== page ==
Led by veterinarian and wildlife researcher Dr Jan Schmidt-Burbach, the Intrepid study graded elephant camps according to five pillars of animal welfare: freedom from hunger and thirst, freedom from discomfort, freedom from pain and injury, freedom to express normal behaviour and freedom from distress. Sadly, only about six establishments made the grade, keeping their animals in conditions that did not compromise the animals' health and well-being.
Rather than cut interaction with elephants from its tours altogether, Intrepid focuses on two places that Schmidt-Burbach's study deemed acceptable: the Friends of the Asian Elephant hospital in Lampang, and Elephant Nature Park in Chiang Mai. Both these establishments reveal the tragic side of human/elephant interaction, with the hospital treating victims of injury and landmine attacks, and ENP providing a haven for neglected and abused elephants.
For the animals fortunate enough to be rescued by these sanctuaries, there is a happy ending. "Tourists can choose to visit establishments that treat elephants in a way that is humane where elephants have a good life, and it will be sustainable well into the future," Manchester says. "Intrepid Travel is the first global tour operator to stop using elephant entertainment on its trips. We hope this is a start of a trend and that other companies follow suit and change the way that elephants are used in tourism."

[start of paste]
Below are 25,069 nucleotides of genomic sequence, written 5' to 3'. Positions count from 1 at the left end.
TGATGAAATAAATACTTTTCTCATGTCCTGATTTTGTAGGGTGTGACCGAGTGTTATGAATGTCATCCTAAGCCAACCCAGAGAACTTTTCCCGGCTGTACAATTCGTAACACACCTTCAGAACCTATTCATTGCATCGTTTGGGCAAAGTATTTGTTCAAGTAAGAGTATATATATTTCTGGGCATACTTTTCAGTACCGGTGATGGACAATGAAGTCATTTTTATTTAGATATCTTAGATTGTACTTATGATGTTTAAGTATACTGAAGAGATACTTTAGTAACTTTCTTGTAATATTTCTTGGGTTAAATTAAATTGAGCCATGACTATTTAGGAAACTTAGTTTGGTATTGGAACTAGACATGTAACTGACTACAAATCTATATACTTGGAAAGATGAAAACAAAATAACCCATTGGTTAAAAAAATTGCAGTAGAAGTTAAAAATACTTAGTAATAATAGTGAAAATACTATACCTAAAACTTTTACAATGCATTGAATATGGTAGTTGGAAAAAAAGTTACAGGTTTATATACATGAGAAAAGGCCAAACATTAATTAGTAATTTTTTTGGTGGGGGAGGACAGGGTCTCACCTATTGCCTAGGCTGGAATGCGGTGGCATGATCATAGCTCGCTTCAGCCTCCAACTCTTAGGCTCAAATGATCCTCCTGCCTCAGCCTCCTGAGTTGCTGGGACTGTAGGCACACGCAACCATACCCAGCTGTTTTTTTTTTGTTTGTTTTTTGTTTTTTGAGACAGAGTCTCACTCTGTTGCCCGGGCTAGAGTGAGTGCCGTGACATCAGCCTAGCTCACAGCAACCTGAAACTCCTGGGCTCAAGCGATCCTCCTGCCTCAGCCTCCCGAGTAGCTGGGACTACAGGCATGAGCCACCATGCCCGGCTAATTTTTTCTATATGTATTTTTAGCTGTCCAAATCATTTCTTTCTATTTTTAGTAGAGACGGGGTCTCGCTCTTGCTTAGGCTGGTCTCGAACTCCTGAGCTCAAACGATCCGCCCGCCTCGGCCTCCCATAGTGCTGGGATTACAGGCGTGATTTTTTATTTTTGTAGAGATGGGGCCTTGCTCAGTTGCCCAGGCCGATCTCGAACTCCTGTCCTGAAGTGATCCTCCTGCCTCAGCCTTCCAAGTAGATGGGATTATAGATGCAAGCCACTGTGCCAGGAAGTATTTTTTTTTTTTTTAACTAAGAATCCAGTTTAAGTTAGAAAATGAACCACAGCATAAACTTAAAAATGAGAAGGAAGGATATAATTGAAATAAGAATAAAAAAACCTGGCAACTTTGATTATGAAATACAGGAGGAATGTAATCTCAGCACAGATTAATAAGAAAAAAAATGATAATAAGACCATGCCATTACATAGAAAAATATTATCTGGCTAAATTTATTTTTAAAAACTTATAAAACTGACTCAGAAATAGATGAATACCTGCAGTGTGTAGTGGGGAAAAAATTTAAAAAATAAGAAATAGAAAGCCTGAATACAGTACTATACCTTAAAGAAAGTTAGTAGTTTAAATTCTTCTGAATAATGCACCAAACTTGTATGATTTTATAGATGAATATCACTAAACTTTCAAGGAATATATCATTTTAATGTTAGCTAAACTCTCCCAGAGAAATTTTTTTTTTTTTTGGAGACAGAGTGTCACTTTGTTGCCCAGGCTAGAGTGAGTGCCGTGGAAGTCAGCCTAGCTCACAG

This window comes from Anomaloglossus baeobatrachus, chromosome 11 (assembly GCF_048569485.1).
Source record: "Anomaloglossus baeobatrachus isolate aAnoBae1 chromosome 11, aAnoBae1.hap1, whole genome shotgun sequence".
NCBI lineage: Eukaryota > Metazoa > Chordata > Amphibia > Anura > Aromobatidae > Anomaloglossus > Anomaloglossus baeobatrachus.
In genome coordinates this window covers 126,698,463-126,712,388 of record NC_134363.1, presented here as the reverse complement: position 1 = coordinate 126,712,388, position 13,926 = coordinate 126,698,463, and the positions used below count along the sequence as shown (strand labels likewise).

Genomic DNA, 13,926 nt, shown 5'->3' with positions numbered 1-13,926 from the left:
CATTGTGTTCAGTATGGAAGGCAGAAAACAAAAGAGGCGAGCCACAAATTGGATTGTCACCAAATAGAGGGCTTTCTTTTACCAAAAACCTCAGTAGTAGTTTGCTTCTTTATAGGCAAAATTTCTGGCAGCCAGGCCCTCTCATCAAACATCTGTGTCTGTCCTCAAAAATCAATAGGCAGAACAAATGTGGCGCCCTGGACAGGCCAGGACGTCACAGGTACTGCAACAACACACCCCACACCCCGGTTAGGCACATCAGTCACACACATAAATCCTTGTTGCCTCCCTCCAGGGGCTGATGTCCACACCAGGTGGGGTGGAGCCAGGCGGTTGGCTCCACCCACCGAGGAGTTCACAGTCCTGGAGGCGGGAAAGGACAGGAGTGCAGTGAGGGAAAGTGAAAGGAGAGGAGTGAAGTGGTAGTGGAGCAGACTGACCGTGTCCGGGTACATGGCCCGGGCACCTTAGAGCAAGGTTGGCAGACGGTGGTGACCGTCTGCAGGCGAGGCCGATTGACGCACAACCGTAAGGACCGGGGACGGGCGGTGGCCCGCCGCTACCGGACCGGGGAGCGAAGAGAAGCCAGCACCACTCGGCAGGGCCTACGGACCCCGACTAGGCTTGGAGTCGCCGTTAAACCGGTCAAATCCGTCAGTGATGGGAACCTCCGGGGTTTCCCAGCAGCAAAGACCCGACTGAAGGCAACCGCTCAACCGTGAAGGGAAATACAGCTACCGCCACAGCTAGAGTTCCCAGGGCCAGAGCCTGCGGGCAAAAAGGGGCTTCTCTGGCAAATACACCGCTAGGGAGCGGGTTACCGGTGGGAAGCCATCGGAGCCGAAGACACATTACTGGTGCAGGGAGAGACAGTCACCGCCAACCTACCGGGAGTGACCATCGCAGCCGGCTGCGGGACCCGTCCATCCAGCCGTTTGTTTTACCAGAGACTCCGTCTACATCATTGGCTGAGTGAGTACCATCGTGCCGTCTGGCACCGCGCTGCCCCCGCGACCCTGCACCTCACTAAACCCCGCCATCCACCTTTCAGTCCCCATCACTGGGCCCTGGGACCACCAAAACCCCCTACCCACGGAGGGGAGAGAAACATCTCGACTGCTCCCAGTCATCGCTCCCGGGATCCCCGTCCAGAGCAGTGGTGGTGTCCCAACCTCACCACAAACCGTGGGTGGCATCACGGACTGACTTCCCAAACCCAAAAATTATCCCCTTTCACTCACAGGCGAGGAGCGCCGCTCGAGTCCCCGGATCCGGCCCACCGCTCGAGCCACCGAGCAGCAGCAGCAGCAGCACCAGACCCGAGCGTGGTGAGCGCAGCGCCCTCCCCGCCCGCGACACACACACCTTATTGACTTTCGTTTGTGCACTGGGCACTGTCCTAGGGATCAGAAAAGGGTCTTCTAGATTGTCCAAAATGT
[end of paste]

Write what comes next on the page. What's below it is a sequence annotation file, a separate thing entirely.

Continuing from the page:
Elephants, of course, are expensive to keep, hoovering 200 kilograms of food each day. The bottom line for most owners is financial - how to best make a living - and for this reason, John Roberts, from Golden Triangle Asian Elephant Foundation, cautions against a blanket ban on elephant tourism.
"The problem is that when people boycott the good camps, the mahouts have no choice but to seek an income at the bad camps," Roberts says.